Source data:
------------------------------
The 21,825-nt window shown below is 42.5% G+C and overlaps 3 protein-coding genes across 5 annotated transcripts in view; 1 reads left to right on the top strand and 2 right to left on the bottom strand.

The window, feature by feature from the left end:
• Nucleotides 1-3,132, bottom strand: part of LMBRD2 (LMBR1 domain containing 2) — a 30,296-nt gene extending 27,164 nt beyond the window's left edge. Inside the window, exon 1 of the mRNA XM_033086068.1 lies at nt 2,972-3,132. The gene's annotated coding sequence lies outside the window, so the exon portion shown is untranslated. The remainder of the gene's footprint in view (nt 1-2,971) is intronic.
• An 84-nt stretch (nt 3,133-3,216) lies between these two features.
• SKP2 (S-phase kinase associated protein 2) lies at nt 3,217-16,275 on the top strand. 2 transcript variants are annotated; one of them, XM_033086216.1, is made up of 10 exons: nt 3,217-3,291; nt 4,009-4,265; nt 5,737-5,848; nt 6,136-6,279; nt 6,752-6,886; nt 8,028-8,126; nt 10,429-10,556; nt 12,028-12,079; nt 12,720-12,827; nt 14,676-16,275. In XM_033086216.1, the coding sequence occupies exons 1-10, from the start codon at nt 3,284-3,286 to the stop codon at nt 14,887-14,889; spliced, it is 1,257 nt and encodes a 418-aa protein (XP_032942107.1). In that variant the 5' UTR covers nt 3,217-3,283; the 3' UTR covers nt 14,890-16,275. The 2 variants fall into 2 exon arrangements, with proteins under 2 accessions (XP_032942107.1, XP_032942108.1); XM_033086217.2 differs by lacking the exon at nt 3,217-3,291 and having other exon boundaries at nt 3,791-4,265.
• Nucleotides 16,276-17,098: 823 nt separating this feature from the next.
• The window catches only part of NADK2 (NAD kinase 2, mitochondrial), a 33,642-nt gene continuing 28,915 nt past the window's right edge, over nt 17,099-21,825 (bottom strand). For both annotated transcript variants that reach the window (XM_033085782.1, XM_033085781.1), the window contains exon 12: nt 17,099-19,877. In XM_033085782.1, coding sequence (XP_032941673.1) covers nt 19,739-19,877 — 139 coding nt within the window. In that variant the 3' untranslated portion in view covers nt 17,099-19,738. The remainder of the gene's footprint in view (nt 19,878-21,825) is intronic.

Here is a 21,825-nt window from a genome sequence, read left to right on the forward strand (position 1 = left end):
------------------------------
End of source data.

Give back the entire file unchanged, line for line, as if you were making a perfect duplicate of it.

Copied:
The 21,825-nt window shown below is 42.5% G+C and overlaps 3 protein-coding genes across 5 annotated transcripts in view; 1 reads left to right on the top strand and 2 right to left on the bottom strand.

The window, feature by feature from the left end:
• Nucleotides 1-3,132, bottom strand: part of LMBRD2 (LMBR1 domain containing 2) — a 30,296-nt gene extending 27,164 nt beyond the window's left edge. Inside the window, exon 1 of the mRNA XM_033086068.1 lies at nt 2,972-3,132. The gene's annotated coding sequence lies outside the window, so the exon portion shown is untranslated. The remainder of the gene's footprint in view (nt 1-2,971) is intronic.
• An 84-nt stretch (nt 3,133-3,216) lies between these two features.
• SKP2 (S-phase kinase associated protein 2) lies at nt 3,217-16,275 on the top strand. 2 transcript variants are annotated; one of them, XM_033086216.1, is made up of 10 exons: nt 3,217-3,291; nt 4,009-4,265; nt 5,737-5,848; nt 6,136-6,279; nt 6,752-6,886; nt 8,028-8,126; nt 10,429-10,556; nt 12,028-12,079; nt 12,720-12,827; nt 14,676-16,275. In XM_033086216.1, the coding sequence occupies exons 1-10, from the start codon at nt 3,284-3,286 to the stop codon at nt 14,887-14,889; spliced, it is 1,257 nt and encodes a 418-aa protein (XP_032942107.1). In that variant the 5' UTR covers nt 3,217-3,283; the 3' UTR covers nt 14,890-16,275. The 2 variants fall into 2 exon arrangements, with proteins under 2 accessions (XP_032942107.1, XP_032942108.1); XM_033086217.2 differs by lacking the exon at nt 3,217-3,291 and having other exon boundaries at nt 3,791-4,265.
• Nucleotides 16,276-17,098: 823 nt separating this feature from the next.
• The window catches only part of NADK2 (NAD kinase 2, mitochondrial), a 33,642-nt gene continuing 28,915 nt past the window's right edge, over nt 17,099-21,825 (bottom strand). For both annotated transcript variants that reach the window (XM_033085782.1, XM_033085781.1), the window contains exon 12: nt 17,099-19,877. In XM_033085782.1, coding sequence (XP_032941673.1) covers nt 19,739-19,877 — 139 coding nt within the window. In that variant the 3' untranslated portion in view covers nt 17,099-19,738. The remainder of the gene's footprint in view (nt 19,878-21,825) is intronic.

Here is a 21,825-nt window from a genome sequence, read left to right on the forward strand (position 1 = left end):